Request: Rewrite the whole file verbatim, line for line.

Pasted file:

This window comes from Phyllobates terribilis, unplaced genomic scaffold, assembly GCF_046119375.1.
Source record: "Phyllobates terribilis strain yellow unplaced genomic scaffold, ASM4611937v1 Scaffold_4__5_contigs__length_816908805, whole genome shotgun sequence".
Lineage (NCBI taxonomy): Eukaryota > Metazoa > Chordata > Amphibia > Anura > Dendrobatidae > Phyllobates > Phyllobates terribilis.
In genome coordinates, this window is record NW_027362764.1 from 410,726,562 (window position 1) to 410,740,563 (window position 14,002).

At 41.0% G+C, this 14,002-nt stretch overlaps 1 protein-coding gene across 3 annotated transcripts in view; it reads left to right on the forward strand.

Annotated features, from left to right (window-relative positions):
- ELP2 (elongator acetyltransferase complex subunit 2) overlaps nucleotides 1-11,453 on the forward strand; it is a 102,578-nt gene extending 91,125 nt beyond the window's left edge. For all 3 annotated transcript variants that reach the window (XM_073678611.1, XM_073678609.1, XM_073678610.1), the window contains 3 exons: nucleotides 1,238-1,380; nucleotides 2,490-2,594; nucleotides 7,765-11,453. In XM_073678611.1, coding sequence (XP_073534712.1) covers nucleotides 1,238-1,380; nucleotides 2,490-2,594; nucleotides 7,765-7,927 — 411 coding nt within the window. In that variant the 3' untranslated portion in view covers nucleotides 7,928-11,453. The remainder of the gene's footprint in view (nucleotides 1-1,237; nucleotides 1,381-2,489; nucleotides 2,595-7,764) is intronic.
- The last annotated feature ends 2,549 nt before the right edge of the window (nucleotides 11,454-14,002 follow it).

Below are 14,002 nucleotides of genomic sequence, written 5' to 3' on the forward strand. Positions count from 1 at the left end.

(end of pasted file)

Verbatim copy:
This window comes from Phyllobates terribilis, unplaced genomic scaffold, assembly GCF_046119375.1.
Source record: "Phyllobates terribilis strain yellow unplaced genomic scaffold, ASM4611937v1 Scaffold_4__5_contigs__length_816908805, whole genome shotgun sequence".
Lineage (NCBI taxonomy): Eukaryota > Metazoa > Chordata > Amphibia > Anura > Dendrobatidae > Phyllobates > Phyllobates terribilis.
In genome coordinates, this window is record NW_027362764.1 from 410,726,562 (window position 1) to 410,740,563 (window position 14,002).

At 41.0% G+C, this 14,002-nt stretch overlaps 1 protein-coding gene across 3 annotated transcripts in view; it reads left to right on the forward strand.

Annotated features, from left to right (window-relative positions):
- ELP2 (elongator acetyltransferase complex subunit 2) overlaps nucleotides 1-11,453 on the forward strand; it is a 102,578-nt gene extending 91,125 nt beyond the window's left edge. For all 3 annotated transcript variants that reach the window (XM_073678611.1, XM_073678609.1, XM_073678610.1), the window contains 3 exons: nucleotides 1,238-1,380; nucleotides 2,490-2,594; nucleotides 7,765-11,453. In XM_073678611.1, coding sequence (XP_073534712.1) covers nucleotides 1,238-1,380; nucleotides 2,490-2,594; nucleotides 7,765-7,927 — 411 coding nt within the window. In that variant the 3' untranslated portion in view covers nucleotides 7,928-11,453. The remainder of the gene's footprint in view (nucleotides 1-1,237; nucleotides 1,381-2,489; nucleotides 2,595-7,764) is intronic.
- The last annotated feature ends 2,549 nt before the right edge of the window (nucleotides 11,454-14,002 follow it).

Below are 14,002 nucleotides of genomic sequence, written 5' to 3' on the forward strand. Positions count from 1 at the left end.